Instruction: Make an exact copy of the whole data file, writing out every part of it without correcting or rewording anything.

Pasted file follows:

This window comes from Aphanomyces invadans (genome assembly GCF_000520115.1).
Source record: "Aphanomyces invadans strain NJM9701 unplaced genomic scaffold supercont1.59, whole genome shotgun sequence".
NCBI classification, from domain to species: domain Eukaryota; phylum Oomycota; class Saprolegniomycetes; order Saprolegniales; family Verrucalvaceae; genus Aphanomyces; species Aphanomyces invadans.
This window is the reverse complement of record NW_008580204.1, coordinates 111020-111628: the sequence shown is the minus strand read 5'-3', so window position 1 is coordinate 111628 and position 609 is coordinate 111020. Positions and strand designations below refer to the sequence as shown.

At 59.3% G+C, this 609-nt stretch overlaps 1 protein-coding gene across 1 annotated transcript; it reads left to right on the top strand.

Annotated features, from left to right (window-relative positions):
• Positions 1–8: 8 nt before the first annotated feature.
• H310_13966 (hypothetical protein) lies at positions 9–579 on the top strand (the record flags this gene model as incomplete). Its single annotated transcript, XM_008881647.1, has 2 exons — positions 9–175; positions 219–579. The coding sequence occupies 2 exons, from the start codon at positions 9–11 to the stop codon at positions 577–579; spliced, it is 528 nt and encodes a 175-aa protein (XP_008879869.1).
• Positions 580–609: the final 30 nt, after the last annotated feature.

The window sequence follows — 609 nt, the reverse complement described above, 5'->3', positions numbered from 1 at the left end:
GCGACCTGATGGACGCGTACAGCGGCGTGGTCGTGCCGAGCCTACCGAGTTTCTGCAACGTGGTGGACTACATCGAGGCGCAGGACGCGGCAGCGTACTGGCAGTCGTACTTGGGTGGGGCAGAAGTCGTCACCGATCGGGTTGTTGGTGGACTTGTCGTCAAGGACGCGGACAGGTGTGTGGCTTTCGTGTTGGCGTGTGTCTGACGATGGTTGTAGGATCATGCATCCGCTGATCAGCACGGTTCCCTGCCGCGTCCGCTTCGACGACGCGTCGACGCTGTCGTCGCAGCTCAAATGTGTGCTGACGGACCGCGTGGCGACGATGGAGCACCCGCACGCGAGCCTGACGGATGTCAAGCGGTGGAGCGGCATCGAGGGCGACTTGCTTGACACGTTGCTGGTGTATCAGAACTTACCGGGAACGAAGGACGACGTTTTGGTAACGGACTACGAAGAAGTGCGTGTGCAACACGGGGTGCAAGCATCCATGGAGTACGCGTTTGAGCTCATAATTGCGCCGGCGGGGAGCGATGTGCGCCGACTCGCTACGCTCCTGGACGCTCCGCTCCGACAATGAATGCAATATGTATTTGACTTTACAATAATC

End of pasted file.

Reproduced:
This window comes from Aphanomyces invadans (genome assembly GCF_000520115.1).
Source record: "Aphanomyces invadans strain NJM9701 unplaced genomic scaffold supercont1.59, whole genome shotgun sequence".
NCBI classification, from domain to species: domain Eukaryota; phylum Oomycota; class Saprolegniomycetes; order Saprolegniales; family Verrucalvaceae; genus Aphanomyces; species Aphanomyces invadans.
This window is the reverse complement of record NW_008580204.1, coordinates 111020-111628: the sequence shown is the minus strand read 5'-3', so window position 1 is coordinate 111628 and position 609 is coordinate 111020. Positions and strand designations below refer to the sequence as shown.

At 59.3% G+C, this 609-nt stretch overlaps 1 protein-coding gene across 1 annotated transcript; it reads left to right on the top strand.

Annotated features, from left to right (window-relative positions):
• Positions 1–8: 8 nt before the first annotated feature.
• H310_13966 (hypothetical protein) lies at positions 9–579 on the top strand (the record flags this gene model as incomplete). Its single annotated transcript, XM_008881647.1, has 2 exons — positions 9–175; positions 219–579. The coding sequence occupies 2 exons, from the start codon at positions 9–11 to the stop codon at positions 577–579; spliced, it is 528 nt and encodes a 175-aa protein (XP_008879869.1).
• Positions 580–609: the final 30 nt, after the last annotated feature.

The window sequence follows — 609 nt, the reverse complement described above, 5'->3', positions numbered from 1 at the left end:
GCGACCTGATGGACGCGTACAGCGGCGTGGTCGTGCCGAGCCTACCGAGTTTCTGCAACGTGGTGGACTACATCGAGGCGCAGGACGCGGCAGCGTACTGGCAGTCGTACTTGGGTGGGGCAGAAGTCGTCACCGATCGGGTTGTTGGTGGACTTGTCGTCAAGGACGCGGACAGGTGTGTGGCTTTCGTGTTGGCGTGTGTCTGACGATGGTTGTAGGATCATGCATCCGCTGATCAGCACGGTTCCCTGCCGCGTCCGCTTCGACGACGCGTCGACGCTGTCGTCGCAGCTCAAATGTGTGCTGACGGACCGCGTGGCGACGATGGAGCACCCGCACGCGAGCCTGACGGATGTCAAGCGGTGGAGCGGCATCGAGGGCGACTTGCTTGACACGTTGCTGGTGTATCAGAACTTACCGGGAACGAAGGACGACGTTTTGGTAACGGACTACGAAGAAGTGCGTGTGCAACACGGGGTGCAAGCATCCATGGAGTACGCGTTTGAGCTCATAATTGCGCCGGCGGGGAGCGATGTGCGCCGACTCGCTACGCTCCTGGACGCTCCGCTCCGACAATGAATGCAATATGTATTTGACTTTACAATAATC